• “I have a plan for my new phone — at bedtime I’ll plug it in all the way across the room so I don’t look at it … that’ll work for me.”
  • “They should do a show about us. We have the best family!”


Posted March 14, 2014 by flockmother
Categories: Weeks following: Contributions

Tags: , , ,

“My dad complains about wrappers left around the house while he goes around picking them up! Then he nags us about the dinner dishes while we’re still eating, and then starts cleaning those too! We’re like, cool! You can do it all for us!”


But I want another cookie…

Posted December 12, 2013 by flockmother
Categories: Weeks following: Miscellaneous

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The Holidays can wreak nutritional havoc on any child’s eating habits—and picky eaters can contribute much undue stress and conflict if we choose to let their preferences take center spotlight…Let it go.  The bottom line is—one day of bad eating will not ruin your child’s health, and most likely they will remember the party as a whole lot of fun!…Besides, if you’ve ever had too much of a good thing, then well, you know there are lessons to be learned that you’ll only discover for yourself via indulgence. — “Holiday Parties and Picky Eaters” by Vicki Hoefle

I’ve got three pick…um…kids who prefer to have complete control over what they put in their mouths. I gave up the fight a long time ago and it has done wonders for our relationships with each other and for their relationship with food.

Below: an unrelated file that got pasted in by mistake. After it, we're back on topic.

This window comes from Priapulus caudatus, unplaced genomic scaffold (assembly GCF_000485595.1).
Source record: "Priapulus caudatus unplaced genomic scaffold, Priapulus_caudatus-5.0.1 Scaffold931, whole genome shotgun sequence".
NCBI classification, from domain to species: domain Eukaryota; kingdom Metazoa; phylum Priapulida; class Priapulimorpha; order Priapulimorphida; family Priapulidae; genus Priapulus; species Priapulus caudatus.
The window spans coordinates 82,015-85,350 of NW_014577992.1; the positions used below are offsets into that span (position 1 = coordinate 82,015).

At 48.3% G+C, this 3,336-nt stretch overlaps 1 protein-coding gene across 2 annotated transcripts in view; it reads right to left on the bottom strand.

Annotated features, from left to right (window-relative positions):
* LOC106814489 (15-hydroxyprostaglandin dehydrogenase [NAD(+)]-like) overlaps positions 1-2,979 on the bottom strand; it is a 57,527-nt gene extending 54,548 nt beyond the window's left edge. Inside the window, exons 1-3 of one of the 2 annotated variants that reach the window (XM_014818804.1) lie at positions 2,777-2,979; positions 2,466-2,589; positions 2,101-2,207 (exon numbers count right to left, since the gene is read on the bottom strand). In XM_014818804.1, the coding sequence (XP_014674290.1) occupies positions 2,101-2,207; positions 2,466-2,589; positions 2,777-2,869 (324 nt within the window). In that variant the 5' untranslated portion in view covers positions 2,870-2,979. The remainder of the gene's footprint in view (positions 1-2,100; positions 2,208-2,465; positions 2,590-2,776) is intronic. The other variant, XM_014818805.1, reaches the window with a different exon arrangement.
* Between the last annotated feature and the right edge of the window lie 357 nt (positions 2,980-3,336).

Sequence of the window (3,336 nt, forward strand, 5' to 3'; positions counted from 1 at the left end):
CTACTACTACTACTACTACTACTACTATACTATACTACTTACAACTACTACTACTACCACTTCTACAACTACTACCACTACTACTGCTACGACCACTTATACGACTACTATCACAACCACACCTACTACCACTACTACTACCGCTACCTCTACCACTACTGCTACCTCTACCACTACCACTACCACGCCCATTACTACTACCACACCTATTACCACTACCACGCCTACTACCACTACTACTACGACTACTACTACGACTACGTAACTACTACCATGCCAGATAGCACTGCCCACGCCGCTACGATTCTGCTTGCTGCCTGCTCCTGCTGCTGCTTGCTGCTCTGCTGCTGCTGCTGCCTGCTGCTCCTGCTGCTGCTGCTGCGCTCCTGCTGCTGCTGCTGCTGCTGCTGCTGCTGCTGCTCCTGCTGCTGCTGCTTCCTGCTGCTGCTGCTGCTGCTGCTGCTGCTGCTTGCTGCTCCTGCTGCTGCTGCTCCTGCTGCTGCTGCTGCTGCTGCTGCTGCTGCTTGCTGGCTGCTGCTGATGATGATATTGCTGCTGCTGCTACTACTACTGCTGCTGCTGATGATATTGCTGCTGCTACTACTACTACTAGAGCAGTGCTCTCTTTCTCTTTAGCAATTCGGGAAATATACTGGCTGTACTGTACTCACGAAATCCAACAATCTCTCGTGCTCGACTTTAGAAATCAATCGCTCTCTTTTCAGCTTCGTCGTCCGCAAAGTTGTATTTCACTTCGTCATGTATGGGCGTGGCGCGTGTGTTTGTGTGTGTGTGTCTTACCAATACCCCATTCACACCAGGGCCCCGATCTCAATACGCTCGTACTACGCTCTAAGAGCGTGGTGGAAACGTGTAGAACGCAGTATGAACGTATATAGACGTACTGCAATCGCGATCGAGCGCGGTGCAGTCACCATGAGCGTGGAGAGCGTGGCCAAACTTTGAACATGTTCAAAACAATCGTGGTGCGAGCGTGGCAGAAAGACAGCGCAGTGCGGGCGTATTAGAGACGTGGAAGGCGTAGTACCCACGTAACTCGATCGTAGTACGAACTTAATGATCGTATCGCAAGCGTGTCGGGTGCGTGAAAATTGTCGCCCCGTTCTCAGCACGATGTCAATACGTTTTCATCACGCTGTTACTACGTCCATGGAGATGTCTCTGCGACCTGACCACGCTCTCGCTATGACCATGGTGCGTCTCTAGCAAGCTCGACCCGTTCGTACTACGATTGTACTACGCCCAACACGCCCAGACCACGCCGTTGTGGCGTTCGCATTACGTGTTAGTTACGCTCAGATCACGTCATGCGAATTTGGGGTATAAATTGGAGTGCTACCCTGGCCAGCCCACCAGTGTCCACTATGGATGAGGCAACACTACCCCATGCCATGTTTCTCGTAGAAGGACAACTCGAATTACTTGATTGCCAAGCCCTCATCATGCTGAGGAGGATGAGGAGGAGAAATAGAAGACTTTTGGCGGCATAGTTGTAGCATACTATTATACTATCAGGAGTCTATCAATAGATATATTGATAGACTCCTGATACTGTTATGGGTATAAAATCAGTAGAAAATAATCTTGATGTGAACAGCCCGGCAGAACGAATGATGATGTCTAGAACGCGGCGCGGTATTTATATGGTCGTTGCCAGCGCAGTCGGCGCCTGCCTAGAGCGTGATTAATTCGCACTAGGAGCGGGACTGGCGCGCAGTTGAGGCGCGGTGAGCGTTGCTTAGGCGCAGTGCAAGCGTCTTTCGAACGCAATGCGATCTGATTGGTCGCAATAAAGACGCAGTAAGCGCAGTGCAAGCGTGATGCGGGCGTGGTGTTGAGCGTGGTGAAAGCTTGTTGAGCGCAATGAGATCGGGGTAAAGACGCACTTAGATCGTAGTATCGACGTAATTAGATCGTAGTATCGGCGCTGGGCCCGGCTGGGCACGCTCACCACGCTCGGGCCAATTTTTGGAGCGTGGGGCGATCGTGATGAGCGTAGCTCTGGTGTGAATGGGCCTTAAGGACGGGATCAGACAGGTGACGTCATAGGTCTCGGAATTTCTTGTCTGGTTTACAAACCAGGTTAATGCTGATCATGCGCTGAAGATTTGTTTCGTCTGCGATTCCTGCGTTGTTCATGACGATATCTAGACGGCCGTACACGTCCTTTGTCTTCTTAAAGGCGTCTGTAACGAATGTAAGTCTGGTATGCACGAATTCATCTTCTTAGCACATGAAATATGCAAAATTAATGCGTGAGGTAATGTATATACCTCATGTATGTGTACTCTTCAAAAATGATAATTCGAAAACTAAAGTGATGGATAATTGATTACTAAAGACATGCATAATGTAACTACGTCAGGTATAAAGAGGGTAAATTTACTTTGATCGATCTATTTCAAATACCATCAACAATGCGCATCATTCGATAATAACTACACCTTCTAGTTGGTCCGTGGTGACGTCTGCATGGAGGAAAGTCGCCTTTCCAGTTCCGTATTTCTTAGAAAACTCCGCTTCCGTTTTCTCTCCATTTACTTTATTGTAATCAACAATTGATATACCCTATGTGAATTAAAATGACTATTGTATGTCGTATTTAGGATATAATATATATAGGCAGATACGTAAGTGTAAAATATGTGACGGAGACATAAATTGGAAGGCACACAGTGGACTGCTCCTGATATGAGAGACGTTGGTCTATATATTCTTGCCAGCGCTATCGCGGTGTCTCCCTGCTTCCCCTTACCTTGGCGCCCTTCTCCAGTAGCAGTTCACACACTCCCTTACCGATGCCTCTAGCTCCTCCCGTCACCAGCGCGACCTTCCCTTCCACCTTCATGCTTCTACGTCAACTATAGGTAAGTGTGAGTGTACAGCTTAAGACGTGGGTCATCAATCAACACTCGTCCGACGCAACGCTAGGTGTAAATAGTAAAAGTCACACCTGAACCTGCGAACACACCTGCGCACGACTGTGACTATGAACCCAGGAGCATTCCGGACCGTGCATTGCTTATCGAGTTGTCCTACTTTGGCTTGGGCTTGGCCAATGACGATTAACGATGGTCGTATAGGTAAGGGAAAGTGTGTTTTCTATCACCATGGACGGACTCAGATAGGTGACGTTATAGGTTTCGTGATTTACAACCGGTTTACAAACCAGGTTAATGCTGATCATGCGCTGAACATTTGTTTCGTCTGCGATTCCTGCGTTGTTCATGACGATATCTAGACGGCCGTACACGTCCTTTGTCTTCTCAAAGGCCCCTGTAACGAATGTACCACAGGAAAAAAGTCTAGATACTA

“Follow your own path and let the people talk.” —Dante

Daughters with Pringles beaksNowhere have I had to do that more than in the area of feeding my kids. Judgements and opinions about kids and food flow freely and fiercely. Work your boundaries and shut them out. Give your relationships with your kids priority and fit your food values in around that. Figure out how to give…up…the…fight.

I’ll tell you the basics of how I did it, not so you can copy me, but to share just one story of someone following their own path:

  1. I set a few clear limits and enforce them at the grocery store to keep food debates out of the house (e.g. I’m not willing use my money to buy candy, soda or other sugary drinks, or anything with high-fructose corn syrup).
  2. At restaurants I’m willing to pay for one sugary drink, but no refills.
  3. Every day they have a choice to either have what I’m having or make their own meal. (We enjoy a lot of family time cooking side-by-side.)
  4. Parties are treated as opportunities to make their own choices and experience natural consequences.